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13 April 2009, 11:32

Is the Conficker worm showing its hand?

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People have been speculating, waiting and prognosticating, but until now the extremely cleverly programmed Conficker worm has limited itself to mainly defensive measures, such as opening various communications channels (Conficker.C can set up peer-to-peer networks with other infected systems) in order to transform itself with downloaded code, and to actively combating anti-virus software and security analysis tools. Even on 1 April, the known date on which Conficker.C would be looking for updates, virtually nothing happened. Now however, money is involved: computers infected with the Conficker worm are downloading the scareware program "SpywareProtect2009".

Conficker shows hand
Zoom Is this what Conficker is spreading?

Swindlers are earning a lot of money with scareware products like "Antivirus 2009", "Malwarecore", "WinDefender", "WinSpywareProtect", "XPDefender" and yes, "SpywareProtect2009". These scareware scams run a small injected program that alarms users by constantly displaying pop-up messages warning that their PCs are infected. Non-expert users can be persuaded to pay money for these bogus anti-virus products, typically bearing familiar-sounding names. In the best case, they've lost their money but nothing more. Worst case, the software they've bought actually loads malware on to the PC that may well transform it into a bot, a conduit for spam. Over a brief period late last year, for example, Microsoft removed scareware from almost a million Windows PCs with its Malicious Software Removal Tool (MSRT). More information is given in the The H article Thieves and Charlatans - Rogue Anti-virus Products.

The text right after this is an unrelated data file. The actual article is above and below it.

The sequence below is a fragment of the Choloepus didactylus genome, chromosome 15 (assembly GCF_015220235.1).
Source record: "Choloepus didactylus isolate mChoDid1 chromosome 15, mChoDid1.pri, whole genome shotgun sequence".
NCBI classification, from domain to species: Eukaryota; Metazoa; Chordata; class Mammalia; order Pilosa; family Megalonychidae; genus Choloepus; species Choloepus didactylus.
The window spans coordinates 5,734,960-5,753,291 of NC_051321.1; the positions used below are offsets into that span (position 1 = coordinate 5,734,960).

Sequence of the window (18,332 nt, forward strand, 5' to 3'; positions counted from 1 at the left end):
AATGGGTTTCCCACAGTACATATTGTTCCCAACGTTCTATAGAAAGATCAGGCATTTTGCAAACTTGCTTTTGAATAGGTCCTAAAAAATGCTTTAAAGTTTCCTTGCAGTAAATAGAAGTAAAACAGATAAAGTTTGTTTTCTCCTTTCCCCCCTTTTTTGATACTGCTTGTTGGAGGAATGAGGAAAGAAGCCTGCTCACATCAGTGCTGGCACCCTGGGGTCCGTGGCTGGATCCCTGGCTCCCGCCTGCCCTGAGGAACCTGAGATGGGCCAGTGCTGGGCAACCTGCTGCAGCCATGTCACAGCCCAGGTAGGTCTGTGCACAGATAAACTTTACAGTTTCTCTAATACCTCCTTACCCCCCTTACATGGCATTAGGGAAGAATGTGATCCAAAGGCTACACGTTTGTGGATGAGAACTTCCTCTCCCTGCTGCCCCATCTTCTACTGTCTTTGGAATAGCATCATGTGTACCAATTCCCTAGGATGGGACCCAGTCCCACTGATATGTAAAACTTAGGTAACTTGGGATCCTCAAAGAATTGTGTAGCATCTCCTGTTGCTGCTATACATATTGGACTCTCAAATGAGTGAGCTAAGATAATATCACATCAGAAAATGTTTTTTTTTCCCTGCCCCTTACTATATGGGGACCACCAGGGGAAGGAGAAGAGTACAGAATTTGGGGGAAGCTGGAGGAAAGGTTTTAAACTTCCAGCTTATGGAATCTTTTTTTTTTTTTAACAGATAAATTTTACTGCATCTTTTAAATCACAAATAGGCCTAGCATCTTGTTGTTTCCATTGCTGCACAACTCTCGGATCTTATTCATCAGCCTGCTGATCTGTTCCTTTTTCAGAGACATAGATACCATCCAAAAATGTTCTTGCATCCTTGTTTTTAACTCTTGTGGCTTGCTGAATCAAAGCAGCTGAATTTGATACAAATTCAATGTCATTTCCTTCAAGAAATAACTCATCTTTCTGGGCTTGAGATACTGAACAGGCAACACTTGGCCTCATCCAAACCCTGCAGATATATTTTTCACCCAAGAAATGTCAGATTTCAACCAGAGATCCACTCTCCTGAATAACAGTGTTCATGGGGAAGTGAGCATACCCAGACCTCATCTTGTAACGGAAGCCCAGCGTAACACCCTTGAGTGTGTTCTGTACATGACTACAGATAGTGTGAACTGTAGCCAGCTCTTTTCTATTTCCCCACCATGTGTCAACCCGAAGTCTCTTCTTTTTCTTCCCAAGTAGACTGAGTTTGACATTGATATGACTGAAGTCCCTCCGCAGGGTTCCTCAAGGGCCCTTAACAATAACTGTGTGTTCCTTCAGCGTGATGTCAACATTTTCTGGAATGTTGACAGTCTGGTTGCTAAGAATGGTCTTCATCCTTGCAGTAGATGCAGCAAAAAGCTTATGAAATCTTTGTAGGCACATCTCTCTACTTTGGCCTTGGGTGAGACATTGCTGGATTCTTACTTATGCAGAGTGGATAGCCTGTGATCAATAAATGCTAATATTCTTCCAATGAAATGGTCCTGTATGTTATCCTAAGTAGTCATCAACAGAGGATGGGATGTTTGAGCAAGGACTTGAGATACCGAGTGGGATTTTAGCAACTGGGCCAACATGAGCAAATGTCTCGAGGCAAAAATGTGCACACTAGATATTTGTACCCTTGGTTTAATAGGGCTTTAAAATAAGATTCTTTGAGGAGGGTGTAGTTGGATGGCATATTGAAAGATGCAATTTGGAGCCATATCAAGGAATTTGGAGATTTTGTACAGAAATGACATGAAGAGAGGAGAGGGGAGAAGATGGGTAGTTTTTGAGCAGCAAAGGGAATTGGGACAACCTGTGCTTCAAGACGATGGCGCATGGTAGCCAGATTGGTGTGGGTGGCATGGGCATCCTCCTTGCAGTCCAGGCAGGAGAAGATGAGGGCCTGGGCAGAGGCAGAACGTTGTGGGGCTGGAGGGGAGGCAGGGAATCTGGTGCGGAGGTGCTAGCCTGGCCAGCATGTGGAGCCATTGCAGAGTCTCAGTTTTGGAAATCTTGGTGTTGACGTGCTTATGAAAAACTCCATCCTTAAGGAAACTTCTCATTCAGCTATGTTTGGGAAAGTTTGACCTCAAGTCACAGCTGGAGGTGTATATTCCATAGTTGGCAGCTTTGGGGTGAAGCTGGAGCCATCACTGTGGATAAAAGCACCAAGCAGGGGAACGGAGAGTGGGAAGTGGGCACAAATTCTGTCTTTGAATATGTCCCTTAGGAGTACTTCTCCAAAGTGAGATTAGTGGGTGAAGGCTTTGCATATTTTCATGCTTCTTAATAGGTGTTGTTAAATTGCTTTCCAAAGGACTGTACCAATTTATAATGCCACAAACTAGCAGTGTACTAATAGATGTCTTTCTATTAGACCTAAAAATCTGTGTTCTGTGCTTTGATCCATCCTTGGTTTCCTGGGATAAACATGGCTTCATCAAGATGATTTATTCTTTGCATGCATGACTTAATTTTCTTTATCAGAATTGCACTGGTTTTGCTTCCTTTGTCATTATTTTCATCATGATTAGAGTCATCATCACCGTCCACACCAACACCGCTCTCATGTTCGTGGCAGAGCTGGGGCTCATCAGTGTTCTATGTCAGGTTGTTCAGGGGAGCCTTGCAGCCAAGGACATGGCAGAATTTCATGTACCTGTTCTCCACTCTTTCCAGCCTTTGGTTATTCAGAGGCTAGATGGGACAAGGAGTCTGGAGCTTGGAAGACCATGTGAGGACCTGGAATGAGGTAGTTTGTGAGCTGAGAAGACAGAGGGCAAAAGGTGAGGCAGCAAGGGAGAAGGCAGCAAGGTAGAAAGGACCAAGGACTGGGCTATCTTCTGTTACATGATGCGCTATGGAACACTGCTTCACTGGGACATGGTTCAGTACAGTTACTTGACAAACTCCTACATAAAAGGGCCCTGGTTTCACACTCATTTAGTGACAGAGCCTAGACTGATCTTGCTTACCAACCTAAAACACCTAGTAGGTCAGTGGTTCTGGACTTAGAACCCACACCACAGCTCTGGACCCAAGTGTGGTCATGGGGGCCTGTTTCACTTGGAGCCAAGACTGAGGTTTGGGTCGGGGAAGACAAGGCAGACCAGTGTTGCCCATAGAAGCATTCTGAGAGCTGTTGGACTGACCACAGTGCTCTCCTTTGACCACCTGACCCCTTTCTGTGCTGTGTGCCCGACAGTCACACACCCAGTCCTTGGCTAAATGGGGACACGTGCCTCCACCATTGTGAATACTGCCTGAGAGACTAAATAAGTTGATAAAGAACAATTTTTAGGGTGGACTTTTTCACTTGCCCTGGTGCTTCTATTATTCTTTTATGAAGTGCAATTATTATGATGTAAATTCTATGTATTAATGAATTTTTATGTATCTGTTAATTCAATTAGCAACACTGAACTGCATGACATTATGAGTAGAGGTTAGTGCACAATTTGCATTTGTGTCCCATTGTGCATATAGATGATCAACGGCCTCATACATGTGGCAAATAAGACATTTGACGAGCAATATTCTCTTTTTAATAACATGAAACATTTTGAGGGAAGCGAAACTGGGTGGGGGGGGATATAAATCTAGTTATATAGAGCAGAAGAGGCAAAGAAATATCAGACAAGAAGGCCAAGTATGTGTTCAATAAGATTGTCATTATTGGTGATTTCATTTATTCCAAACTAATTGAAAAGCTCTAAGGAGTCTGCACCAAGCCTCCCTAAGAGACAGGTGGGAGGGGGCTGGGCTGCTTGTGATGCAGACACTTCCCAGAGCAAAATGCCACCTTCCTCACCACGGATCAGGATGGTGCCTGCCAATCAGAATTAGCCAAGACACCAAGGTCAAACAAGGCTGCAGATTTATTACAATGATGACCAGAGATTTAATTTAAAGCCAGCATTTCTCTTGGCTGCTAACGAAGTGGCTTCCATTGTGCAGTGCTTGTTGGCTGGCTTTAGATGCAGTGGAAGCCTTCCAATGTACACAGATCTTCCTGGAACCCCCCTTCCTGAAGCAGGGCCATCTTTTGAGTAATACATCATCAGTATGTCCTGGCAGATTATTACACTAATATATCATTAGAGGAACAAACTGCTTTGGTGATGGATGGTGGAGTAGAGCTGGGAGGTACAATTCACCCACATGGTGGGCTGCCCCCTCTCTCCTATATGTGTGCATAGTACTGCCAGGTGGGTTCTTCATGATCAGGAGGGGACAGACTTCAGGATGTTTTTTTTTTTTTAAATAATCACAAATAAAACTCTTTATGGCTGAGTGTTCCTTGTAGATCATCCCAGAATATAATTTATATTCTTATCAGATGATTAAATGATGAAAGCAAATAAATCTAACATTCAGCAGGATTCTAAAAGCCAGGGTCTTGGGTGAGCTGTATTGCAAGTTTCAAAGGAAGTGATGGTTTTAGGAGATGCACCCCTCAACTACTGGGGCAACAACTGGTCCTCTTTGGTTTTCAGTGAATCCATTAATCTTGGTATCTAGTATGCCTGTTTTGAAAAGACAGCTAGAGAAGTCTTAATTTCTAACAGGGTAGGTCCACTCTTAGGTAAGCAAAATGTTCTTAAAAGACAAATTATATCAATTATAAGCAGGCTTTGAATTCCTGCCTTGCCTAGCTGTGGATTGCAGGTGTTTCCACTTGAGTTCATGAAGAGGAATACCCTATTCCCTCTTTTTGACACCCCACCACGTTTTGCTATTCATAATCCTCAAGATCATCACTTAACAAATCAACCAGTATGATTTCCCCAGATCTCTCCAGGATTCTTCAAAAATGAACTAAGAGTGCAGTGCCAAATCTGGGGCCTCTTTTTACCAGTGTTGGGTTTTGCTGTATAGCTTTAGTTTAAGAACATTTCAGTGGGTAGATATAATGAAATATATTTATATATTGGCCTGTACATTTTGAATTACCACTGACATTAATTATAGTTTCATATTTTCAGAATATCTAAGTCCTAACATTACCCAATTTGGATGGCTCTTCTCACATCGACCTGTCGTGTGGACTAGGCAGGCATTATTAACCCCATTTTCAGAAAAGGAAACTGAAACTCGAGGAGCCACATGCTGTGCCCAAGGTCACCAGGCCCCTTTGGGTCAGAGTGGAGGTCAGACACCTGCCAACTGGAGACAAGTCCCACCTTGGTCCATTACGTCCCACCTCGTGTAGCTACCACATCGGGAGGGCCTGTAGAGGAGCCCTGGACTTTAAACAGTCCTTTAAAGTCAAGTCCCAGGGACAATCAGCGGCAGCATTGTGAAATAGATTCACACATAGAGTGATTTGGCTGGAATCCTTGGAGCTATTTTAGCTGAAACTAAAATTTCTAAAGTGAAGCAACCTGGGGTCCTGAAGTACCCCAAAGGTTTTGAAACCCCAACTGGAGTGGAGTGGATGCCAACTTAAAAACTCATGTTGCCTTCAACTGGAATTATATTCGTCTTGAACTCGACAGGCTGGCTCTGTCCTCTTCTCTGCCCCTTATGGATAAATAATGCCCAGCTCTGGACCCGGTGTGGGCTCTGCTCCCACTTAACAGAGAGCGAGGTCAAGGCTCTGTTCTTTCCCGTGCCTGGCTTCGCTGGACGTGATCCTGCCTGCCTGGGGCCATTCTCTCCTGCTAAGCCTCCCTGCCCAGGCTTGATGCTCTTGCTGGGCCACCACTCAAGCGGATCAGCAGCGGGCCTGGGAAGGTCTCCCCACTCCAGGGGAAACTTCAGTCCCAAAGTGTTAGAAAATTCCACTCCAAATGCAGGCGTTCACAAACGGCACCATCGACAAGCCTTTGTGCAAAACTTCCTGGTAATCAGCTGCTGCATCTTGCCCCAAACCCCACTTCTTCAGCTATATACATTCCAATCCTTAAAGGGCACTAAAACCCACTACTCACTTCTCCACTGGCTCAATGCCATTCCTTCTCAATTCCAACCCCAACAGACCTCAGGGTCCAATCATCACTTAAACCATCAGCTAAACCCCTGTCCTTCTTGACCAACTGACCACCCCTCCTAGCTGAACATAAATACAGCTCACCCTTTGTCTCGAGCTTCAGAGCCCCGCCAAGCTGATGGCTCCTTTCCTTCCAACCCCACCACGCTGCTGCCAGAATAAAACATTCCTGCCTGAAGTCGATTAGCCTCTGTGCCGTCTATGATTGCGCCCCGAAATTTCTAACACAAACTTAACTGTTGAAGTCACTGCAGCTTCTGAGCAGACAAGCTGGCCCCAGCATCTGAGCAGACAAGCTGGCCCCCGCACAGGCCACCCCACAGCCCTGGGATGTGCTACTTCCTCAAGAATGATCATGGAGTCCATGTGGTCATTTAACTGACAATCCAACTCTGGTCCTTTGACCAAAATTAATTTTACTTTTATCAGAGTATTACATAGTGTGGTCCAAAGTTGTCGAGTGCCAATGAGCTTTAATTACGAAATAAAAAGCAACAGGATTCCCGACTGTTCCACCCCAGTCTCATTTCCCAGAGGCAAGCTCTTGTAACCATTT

An analysis by Kaspersky Labs says the infected zombies use their peer-to-peer structures to exchange the Conficker update as well as the address of servers in the Ukraine from which they then download and install "SpywareProtect2009". This then of course "discovers" a variety of threats, and asks users to pay $49.95 (Visa or Mastercard accepted) to get them removed. The Ukraine has already played a role: Conficker.A contained a suicide switch that was triggered whenever the worm discovered that a Ukrainian keyboard was in use.

Felix Leder and Tillmann Werner, both of Bonn University, recently made news by demystifying the Conficker worm, and Leder now reports that the new Conficker variant is blocking further domains, among them the Bonn University server with the Conficker test. This has therefore been provisionally relocated.

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